Inmates Challenge Convictions, Claim They Were Wrongly Prosecuted

Monday, August 3rd 2020, 9:53 pm

The Oklahoma Attorney General's Office reports nearly 200 inmates are challenging their convictions.

The appeals come after the landmark federal case of McGirt V. Oklahoma, which deals with criminal and civil jurisdiction on tribal land.

Shaun Bosse, a three-time convicted killer who currently sits on death row, claimed a federal court should have prosecuted his cases, rather than state prosecutors because his victims were Native American.

Bosse filed the appeal in July. 

Attorney General Mike Hunter has vowed to fight to uphold Bosse's sentence.

"Mr. Bosse is a non-Indian on death row for murdering a family of Chickasaws. His position is because his victims were Chickasaw Indians, and the crime occurred on historic Chickasaw lands, the state did not have jurisdiction," Hunter said. 

Hunter has also promised to fight for over 1,000 other cases in question.

While the McGirt decision applies to the Creek Nation it remains unclear if other tribal lands would later be impacted too.

Meanwhile, AG Hunter said those seeking release under McGirt will need to prove their Native American heritage.

“We are asking the court of criminal appeals to provide guidance. We are specifically asking the court to clarify how Indian status is to be proven,” he said.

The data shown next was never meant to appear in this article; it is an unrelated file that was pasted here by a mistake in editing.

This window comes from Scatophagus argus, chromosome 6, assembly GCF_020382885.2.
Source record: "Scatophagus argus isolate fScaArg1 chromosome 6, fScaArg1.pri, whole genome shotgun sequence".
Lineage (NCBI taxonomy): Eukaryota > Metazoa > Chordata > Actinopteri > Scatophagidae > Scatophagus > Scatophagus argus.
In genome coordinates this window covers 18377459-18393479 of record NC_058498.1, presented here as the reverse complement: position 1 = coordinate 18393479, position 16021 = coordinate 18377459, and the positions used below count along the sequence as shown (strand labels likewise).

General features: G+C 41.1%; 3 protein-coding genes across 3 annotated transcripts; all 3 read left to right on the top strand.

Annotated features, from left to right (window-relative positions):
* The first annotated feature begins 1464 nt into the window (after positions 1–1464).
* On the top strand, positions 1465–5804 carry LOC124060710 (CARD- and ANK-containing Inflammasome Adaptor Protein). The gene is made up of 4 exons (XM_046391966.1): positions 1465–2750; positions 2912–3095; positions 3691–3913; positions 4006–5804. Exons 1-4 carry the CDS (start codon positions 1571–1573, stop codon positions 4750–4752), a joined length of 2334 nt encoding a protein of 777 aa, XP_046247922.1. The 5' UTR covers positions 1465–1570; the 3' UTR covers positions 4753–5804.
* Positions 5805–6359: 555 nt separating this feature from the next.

The attorney general said the defendants must also prove they were on historic native land at the time of the crime.

An agreement with the tribes and the state was declared in Mid-July. However, it was soon dissolved.

Read: Attorney General, 5 Tribes Form Agreement Following Federal McGirt Ruling

The tribes are still in communication with the attorney general's office to find a permanent solution.

Hunter said he hopes for a solution that will allow local agencies to investigate cases alongside federal agencies on tribal land, while maintaining the tribe's sovereignty.

“There can be no good from tying the states hands when we are seeking to protect Native Americans by exercising criminal jurisdiction over non-Indians,” he said.

The FBI said they will handle future cases on tribal land. 

Hunter hopes soon, local law enforcement will be cross deputized to help investigate crimes occurring in federal jurisdiction.